A basking shark.

Basking sharks quite docile

There is so much to see and do “In the Good Old Summertime,” as the old song goes. The waters around Mount Desert Island are a never-ending source of interesting creatures. Basking sharks are huge fish, usually 20-plus feet long. Sometimes they get brought in by fishermen in the summer. These large sea creatures strain plankton from the water, as do the baleen whales, and they often remain in groups numbering up to 10. In spite of their size, they are docile and pretty much harmless. The shark swims lazily along with its mouth open, letting the water stream through the gill opening. The “strainer” catches the floating food they eat. Their numbers have decreased because of over hunting. Before petroleum was discovered, they were sought after for their liver, which yielded 60-80 gallons of oil used for lamps.

A walk along the beach now surely will bring you into contact with lovely plants coming up in that special environment. Anything living within reach of the waves has to be saltwater tolerant. You will find sea lavender right in the water, and sometimes when the tide is in, you look down through a few feet of water and see it growing on the ocean floor. Flowers like the evening primroses live up on the cobbles, so they only get an occasional dunking or just spray. These beautiful yellow flowers open at dusk. The individual flowers open up one at a time for a single night only, and new buds open up on the spike on succeeding evenings. By the time the flowers near the top are opening, fruits from the earlier flowers furthest from the top already have formed. Try checking this out when you next see a primrose growing on the beach. The yellow blossoms are 1-2 inches across on the 3-5-foot-tall branching plant.

Evening primroses give fragrance to the air, and nectar-eating moths, like the sphinx moths, come eagerly to feed. Nectar-feeding moths have long tongues that reach deep into the nectar cup of the primrose. At dawn, bees may come, and perhaps a passing hummingbird will stop to feed on the attractive blossoms. This plant is one to look for anywhere along the beach but up on the cobbles.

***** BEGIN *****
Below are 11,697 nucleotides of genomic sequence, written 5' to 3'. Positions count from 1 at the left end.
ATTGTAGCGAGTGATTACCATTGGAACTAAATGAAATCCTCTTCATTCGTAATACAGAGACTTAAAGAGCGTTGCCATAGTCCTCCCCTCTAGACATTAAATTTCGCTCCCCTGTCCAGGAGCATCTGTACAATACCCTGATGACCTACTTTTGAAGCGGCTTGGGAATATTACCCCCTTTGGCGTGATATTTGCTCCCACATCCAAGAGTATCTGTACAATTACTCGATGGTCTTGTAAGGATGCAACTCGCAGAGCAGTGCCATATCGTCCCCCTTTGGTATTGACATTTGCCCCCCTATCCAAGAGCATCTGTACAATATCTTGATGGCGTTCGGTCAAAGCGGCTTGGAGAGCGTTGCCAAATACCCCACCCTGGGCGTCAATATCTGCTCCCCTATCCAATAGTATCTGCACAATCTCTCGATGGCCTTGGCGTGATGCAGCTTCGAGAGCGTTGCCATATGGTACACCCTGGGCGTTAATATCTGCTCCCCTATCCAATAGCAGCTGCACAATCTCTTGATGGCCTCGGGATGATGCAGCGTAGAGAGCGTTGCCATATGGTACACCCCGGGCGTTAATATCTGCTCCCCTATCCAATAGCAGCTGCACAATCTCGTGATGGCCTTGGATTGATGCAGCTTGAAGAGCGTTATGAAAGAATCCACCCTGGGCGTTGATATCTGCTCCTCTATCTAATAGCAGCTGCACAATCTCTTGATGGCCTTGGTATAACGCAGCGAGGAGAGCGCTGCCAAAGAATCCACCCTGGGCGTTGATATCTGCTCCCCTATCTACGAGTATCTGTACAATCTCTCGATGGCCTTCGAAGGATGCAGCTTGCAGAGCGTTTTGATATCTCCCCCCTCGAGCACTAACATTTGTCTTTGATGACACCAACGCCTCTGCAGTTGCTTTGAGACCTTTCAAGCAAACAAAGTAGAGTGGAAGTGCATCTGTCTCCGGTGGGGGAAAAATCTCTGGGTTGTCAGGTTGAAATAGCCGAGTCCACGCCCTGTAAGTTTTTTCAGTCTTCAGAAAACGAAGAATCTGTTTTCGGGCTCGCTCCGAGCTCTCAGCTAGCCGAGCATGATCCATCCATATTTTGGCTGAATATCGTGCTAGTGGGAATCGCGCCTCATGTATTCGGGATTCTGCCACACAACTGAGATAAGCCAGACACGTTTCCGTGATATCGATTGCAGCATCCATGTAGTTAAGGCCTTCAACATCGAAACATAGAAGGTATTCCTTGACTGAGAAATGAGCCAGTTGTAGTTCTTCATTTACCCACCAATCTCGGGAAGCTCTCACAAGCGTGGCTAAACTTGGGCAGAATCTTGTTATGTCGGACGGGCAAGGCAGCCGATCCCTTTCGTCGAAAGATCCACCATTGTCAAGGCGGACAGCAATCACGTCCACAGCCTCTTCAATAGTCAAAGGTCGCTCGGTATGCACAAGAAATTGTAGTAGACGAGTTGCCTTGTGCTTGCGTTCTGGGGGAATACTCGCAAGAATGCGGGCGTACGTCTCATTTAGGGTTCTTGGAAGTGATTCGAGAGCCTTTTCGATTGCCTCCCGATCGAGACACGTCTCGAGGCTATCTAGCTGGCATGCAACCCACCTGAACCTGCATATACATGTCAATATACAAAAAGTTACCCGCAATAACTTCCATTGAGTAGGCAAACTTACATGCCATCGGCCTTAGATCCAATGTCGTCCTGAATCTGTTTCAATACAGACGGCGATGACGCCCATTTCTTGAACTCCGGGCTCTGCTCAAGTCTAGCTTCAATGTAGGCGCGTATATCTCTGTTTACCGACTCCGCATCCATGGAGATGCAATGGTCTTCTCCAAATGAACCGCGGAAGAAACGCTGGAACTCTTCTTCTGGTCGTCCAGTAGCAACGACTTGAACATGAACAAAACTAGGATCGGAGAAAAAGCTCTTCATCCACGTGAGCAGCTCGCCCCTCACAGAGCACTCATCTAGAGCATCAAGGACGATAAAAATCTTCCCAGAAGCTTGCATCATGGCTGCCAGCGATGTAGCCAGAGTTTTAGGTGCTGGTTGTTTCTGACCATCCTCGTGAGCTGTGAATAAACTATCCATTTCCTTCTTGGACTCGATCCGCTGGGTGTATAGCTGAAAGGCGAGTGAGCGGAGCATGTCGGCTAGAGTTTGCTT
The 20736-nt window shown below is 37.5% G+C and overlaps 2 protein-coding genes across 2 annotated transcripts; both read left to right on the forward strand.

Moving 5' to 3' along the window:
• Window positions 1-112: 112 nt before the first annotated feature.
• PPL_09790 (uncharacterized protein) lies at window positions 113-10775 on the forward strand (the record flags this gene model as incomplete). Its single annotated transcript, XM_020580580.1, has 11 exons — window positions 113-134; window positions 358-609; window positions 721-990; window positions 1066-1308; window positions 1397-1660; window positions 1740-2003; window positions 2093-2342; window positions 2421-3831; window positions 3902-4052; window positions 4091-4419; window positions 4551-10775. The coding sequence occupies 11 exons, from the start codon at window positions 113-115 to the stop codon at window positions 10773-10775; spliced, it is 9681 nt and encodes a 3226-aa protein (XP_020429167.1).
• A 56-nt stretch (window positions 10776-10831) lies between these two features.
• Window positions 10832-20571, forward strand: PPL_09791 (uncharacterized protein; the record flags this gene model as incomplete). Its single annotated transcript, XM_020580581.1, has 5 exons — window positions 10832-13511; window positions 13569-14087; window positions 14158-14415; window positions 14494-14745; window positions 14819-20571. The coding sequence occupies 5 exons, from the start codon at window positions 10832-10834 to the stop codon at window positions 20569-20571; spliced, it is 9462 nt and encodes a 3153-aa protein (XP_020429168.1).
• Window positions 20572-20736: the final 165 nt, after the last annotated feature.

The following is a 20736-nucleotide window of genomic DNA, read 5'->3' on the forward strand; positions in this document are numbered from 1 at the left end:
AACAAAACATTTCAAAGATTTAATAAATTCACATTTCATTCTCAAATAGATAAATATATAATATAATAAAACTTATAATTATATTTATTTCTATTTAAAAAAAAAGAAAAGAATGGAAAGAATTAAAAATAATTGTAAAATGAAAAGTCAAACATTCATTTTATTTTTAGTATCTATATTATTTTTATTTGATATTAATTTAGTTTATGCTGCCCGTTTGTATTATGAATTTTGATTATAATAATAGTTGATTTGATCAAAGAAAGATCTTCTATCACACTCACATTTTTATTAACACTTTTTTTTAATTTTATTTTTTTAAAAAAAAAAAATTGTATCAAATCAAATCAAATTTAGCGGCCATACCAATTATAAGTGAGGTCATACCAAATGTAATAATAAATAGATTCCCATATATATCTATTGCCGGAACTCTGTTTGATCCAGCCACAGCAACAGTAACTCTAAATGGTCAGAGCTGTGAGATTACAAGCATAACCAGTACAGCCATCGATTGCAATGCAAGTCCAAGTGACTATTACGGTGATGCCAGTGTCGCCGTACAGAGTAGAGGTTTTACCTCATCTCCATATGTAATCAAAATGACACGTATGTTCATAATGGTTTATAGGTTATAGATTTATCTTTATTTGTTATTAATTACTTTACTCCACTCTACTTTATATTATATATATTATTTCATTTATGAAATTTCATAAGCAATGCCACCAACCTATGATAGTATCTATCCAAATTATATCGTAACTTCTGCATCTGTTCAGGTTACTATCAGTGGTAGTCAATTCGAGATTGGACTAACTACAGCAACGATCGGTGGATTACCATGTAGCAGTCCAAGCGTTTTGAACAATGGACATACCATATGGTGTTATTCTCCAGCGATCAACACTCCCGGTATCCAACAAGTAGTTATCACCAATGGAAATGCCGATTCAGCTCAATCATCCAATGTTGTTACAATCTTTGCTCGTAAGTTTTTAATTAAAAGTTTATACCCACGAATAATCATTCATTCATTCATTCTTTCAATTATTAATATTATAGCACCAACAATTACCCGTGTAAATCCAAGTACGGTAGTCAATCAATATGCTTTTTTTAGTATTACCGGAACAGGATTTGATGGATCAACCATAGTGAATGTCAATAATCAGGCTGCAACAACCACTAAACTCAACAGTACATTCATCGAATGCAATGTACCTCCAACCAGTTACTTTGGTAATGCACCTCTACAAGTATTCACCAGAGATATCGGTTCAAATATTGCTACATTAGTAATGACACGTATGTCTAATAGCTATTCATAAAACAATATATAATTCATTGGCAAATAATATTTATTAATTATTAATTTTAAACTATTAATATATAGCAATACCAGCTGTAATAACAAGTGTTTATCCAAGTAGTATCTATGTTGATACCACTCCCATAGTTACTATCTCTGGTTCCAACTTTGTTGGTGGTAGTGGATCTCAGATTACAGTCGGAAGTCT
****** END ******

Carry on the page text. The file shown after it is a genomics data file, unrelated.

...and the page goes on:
The cobbles are technically rock particles with a diameter of 64-256 mm. The general use of the word refers to wave worn rocks that one can easily lift with two or sometimes one hand. You will find a nice example of cobbles near Seawall Beach.

In addition to the primrose mentioned above, you should look for other plants such as skullcap, nightshade, wild radish and beach pea. Look very carefully on the cobbles, and you may catch sight of spiders, grasshoppers and other small creatures scurrying for cover as you approach. Take a magnifying glass and examine the shells, egg cases, worm tubes, tiny snails and other marine life.

My favorite thing to come upon is sea lace. Lift up some of the kelp (seaweed) blades and look on the underside. Sea lace is a grayish-white crust clinging there. With the help of a hand lens, you must take a closer look for the best part. This crust is actually a colony of zooids living together. The first time I examined it with a powerful lens, I thought I was looking at Whoville of Dr. Seuss fame. It is the many tiny chambers of the colony that give sea lace its lacy look. The lace seems to be flowing over the kelp. Good luck with your hunt for sea lace. It’s very interesting to see.

Roses have been in bloom now for several weeks. Many grow along the shore and at the edges of fields. There are several kinds found locally in the wild. The rose family is well represented on this island. The flowers can be white or pink and large or small depending on the rose. The fruit of the rugosa rose is full of vitamin C, and they make very good jam.

We have several large birds in the sky over this island, and it is quite easy to tell each one from the other by its shape and the way it holds its wings. The turkey vulture is a large bird with a 6-foot wing spread, and it has a habit of soaring overhead on “teetering wings” as if it were tipsy. It holds its wings in the shape of a dihedral. An eagle holds its wings straight across and soars elegantly. If it is a full adult, you will see the white head and tail, but even an all-brownish immature bird can be recognized if you examine the wing position. An osprey, also with about a 6-foot wingspread, holds its wings in a kinked position. They often are near or over water. Seeing one dive is very exciting, and they usually get what they’re after and fly off with the head of the fish facing into the wind. Look at videos on the internet featuring osprey fishing. They are amazing.

The fourth large bird in our skies is the great blue heron. It wings are very wide, but you see its legs trailing behind. None of the other three large birds do that. Test your skills in identification the next time you see a very large bird in the skies over MDI.

Send any questions or observations to [email protected] or call 244-3742.

Ruth Grierson

Ruth Grierson

Send any questions or observations to [email protected] or call 244-3742.
Ruth Grierson

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